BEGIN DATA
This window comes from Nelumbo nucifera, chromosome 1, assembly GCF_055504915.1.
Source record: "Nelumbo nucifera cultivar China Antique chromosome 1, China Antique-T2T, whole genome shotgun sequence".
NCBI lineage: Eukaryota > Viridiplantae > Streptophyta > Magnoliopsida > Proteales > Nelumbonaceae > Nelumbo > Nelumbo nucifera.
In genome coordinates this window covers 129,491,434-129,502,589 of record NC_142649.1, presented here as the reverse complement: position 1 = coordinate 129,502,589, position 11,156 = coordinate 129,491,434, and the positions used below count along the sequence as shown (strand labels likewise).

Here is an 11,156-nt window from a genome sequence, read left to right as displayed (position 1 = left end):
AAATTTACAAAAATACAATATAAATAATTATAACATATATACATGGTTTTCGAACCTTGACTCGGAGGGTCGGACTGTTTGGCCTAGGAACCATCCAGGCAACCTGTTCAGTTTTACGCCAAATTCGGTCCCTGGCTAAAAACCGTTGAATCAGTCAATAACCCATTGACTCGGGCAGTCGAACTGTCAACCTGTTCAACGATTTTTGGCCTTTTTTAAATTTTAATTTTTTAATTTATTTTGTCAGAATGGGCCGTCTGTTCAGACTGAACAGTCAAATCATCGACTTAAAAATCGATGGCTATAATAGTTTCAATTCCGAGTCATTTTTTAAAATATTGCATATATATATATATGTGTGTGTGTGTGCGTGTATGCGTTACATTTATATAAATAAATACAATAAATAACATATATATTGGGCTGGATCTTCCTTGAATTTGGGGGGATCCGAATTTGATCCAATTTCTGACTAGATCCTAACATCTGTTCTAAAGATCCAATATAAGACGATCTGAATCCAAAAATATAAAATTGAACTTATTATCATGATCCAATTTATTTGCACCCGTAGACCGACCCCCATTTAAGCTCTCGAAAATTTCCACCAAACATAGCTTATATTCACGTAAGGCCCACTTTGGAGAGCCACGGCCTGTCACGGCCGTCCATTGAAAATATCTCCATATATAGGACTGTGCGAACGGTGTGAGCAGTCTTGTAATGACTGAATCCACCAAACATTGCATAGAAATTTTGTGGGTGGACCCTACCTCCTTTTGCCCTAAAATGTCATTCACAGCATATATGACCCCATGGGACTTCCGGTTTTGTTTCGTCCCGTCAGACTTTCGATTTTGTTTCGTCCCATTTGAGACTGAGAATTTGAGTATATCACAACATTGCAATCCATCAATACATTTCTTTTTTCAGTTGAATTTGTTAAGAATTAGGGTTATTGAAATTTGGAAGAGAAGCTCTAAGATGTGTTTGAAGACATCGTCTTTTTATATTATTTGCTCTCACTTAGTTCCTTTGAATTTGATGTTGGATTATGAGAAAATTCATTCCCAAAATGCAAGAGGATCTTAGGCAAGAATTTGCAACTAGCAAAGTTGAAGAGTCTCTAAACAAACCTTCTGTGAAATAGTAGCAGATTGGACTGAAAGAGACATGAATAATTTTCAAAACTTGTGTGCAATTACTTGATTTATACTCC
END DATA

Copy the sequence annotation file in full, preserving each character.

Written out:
This window comes from Nelumbo nucifera, chromosome 1, assembly GCF_055504915.1.
Source record: "Nelumbo nucifera cultivar China Antique chromosome 1, China Antique-T2T, whole genome shotgun sequence".
NCBI lineage: Eukaryota > Viridiplantae > Streptophyta > Magnoliopsida > Proteales > Nelumbonaceae > Nelumbo > Nelumbo nucifera.
In genome coordinates this window covers 129,491,434-129,502,589 of record NC_142649.1, presented here as the reverse complement: position 1 = coordinate 129,502,589, position 11,156 = coordinate 129,491,434, and the positions used below count along the sequence as shown (strand labels likewise).

Here is an 11,156-nt window from a genome sequence, read left to right as displayed (position 1 = left end):
AAATTTACAAAAATACAATATAAATAATTATAACATATATACATGGTTTTCGAACCTTGACTCGGAGGGTCGGACTGTTTGGCCTAGGAACCATCCAGGCAACCTGTTCAGTTTTACGCCAAATTCGGTCCCTGGCTAAAAACCGTTGAATCAGTCAATAACCCATTGACTCGGGCAGTCGAACTGTCAACCTGTTCAACGATTTTTGGCCTTTTTTAAATTTTAATTTTTTAATTTATTTTGTCAGAATGGGCCGTCTGTTCAGACTGAACAGTCAAATCATCGACTTAAAAATCGATGGCTATAATAGTTTCAATTCCGAGTCATTTTTTAAAATATTGCATATATATATATATGTGTGTGTGTGTGCGTGTATGCGTTACATTTATATAAATAAATACAATAAATAACATATATATTGGGCTGGATCTTCCTTGAATTTGGGGGGATCCGAATTTGATCCAATTTCTGACTAGATCCTAACATCTGTTCTAAAGATCCAATATAAGACGATCTGAATCCAAAAATATAAAATTGAACTTATTATCATGATCCAATTTATTTGCACCCGTAGACCGACCCCCATTTAAGCTCTCGAAAATTTCCACCAAACATAGCTTATATTCACGTAAGGCCCACTTTGGAGAGCCACGGCCTGTCACGGCCGTCCATTGAAAATATCTCCATATATAGGACTGTGCGAACGGTGTGAGCAGTCTTGTAATGACTGAATCCACCAAACATTGCATAGAAATTTTGTGGGTGGACCCTACCTCCTTTTGCCCTAAAATGTCATTCACAGCATATATGACCCCATGGGACTTCCGGTTTTGTTTCGTCCCGTCAGACTTTCGATTTTGTTTCGTCCCATTTGAGACTGAGAATTTGAGTATATCACAACATTGCAATCCATCAATACATTTCTTTTTTCAGTTGAATTTGTTAAGAATTAGGGTTATTGAAATTTGGAAGAGAAGCTCTAAGATGTGTTTGAAGACATCGTCTTTTTATATTATTTGCTCTCACTTAGTTCCTTTGAATTTGATGTTGGATTATGAGAAAATTCATTCCCAAAATGCAAGAGGATCTTAGGCAAGAATTTGCAACTAGCAAAGTTGAAGAGTCTCTAAACAAACCTTCTGTGAAATAGTAGCAGATTGGACTGAAAGAGACATGAATAATTTTCAAAACTTGTGTGCAATTACTTGATTTATACTCC